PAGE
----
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A.Word.A.Day--french leave

Pronunciation RealAudio

French leave (french leev) noun

A departure or absence without permission.

[From the supposed 18th century French custom of leaving a reception without taking leave of the host or hostess.]

"Mr Major will also be seen as a limp wimp if he does not make an example of one of the Cabinet right-wingers: Peter Lilley for going on French leave during the European election campaign or John Redwood for disappearing back home to Planet Zanussi."
Andrew Rawnsley, Conservative Cannibalism, The Guardian (London), Jun 19, 1994.

"His insistent portrayal of the French as a race of daffy epicures is wearing thin in Provence II, as is his annoyingly literal translations of French conversations. It's time for Mr. (Peter) Mayle to take French leave."
Joe Queenan, Bookshelf: Taking French Leave, The Wall Street Journal (New York), Jul 30, 1991.

Some time back I received a query:

"Hi, Our elementary PTA is hosting a Chinese Auction. A parent who has two Chinese children has contacted us indicating that she feels this term is offensive. What is the origin of this term? Before changing the event name, we wish to educate ourselves on this issue and make an informed decision. Can you help me understand this term?"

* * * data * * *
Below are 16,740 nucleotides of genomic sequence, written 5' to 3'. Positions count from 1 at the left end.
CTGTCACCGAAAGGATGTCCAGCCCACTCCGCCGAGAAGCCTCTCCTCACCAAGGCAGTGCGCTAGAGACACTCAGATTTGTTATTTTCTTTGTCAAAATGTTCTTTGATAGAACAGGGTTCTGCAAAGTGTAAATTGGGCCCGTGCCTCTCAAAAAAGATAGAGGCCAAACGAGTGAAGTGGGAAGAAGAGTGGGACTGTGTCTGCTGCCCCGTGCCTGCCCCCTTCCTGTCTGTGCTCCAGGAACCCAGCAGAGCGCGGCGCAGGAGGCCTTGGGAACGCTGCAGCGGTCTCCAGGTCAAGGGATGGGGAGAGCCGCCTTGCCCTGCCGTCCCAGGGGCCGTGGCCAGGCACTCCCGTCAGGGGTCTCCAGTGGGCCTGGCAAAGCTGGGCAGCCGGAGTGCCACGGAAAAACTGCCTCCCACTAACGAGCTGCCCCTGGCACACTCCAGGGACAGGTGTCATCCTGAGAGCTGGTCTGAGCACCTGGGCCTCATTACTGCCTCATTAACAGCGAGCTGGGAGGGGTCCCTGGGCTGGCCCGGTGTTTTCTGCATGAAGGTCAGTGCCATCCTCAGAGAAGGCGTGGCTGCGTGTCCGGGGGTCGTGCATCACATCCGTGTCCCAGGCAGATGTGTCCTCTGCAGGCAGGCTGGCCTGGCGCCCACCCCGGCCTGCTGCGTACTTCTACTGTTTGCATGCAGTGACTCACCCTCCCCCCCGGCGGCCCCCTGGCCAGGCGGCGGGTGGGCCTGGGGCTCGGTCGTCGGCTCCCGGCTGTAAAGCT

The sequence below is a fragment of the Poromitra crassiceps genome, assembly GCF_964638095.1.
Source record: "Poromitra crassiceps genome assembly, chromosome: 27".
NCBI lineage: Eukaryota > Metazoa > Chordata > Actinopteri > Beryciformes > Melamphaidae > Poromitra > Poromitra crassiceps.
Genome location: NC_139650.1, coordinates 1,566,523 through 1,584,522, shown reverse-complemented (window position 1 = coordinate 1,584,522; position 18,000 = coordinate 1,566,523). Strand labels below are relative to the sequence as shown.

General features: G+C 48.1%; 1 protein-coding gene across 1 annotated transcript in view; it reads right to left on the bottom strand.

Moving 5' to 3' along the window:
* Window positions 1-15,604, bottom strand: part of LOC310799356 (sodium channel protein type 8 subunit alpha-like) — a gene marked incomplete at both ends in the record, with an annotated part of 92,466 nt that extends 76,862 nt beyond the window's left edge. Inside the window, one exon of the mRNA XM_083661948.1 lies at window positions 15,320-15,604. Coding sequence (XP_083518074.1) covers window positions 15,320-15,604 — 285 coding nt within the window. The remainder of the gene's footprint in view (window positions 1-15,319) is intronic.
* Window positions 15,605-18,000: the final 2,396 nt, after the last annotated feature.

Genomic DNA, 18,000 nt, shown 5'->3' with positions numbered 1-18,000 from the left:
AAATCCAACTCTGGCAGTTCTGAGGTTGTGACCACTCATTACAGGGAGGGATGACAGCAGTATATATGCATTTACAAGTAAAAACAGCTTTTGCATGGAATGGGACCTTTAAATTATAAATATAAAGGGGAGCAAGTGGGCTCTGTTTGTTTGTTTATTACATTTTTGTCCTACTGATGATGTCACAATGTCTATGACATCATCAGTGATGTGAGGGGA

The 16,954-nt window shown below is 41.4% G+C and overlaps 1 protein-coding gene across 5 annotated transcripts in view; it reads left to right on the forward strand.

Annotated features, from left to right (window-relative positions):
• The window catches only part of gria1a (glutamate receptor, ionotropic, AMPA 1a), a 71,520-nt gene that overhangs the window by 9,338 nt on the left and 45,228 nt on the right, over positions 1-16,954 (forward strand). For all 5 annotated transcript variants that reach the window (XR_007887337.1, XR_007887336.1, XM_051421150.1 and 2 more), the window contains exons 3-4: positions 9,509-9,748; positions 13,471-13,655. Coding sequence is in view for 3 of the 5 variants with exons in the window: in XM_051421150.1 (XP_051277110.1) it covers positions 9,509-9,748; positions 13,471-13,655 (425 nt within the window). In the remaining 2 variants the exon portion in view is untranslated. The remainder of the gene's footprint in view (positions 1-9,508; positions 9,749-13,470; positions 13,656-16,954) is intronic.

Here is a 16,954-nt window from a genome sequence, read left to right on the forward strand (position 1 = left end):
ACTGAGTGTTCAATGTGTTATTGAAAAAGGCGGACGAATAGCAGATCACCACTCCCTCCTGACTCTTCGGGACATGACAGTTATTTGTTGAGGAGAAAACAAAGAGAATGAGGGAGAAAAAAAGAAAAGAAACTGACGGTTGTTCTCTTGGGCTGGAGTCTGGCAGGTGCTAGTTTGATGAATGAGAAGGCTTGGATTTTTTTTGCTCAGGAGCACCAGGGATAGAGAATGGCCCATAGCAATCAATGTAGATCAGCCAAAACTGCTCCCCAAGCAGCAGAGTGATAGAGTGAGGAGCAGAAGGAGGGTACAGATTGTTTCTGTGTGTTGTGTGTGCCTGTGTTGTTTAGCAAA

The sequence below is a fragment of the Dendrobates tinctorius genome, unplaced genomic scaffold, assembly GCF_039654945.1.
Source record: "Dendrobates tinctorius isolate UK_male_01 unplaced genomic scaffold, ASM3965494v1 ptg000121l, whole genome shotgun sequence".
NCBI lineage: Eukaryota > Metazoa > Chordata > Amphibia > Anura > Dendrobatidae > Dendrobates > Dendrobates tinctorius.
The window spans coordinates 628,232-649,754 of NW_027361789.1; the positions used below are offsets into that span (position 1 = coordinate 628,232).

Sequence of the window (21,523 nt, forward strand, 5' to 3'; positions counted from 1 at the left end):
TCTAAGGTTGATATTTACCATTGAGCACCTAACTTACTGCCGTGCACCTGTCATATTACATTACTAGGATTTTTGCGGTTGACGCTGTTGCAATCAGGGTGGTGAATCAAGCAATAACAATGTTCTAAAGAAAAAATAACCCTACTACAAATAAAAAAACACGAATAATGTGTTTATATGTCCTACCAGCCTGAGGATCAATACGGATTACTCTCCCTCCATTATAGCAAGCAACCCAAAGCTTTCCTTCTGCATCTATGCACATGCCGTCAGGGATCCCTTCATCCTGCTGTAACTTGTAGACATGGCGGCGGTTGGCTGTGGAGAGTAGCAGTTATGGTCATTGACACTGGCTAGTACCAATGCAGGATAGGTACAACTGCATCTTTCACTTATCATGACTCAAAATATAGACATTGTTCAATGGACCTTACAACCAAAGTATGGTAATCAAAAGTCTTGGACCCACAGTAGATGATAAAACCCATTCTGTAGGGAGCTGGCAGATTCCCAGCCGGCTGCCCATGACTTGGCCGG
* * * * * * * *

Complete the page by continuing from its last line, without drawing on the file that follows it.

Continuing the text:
A Chinese auction is a combination of auction and raffle. You can buy one or many tickets and bid them for various items. All the bidding tickets for an item are kept in a box. At the end of the event a ticket is drawn from each box and the owner of the ticket that's drawn from a box gets that item. The more tickets you bid on an item, the greater your chances of winning but the bidder of the maximum number of tickets is not guaranteed to win it.

I believe the term is no more offensive than, say, Chinese checkers. Having said that, I must mention that many of the stereotypical terms associated with nationalities are indeed offensive. It's often because the English didn't particularly think much of the Dutch or the French or the Irish or the Welsh or the ... Many years of hostility, war, and antagonism have taken toll on the language. These disparaging terms are not unique to English though. The French have perhaps as many terms for the English, for example "filer à l'anglaise" (to take English leave), the French equivalent of the English expression which we have selected as today's word.

This week we'll look at a few terms marking various nationalities. -Anu

X-Bonus

To the mind that is still, the whole universe surrenders. -Lao-Tzu, philosopher (6th century BCE)

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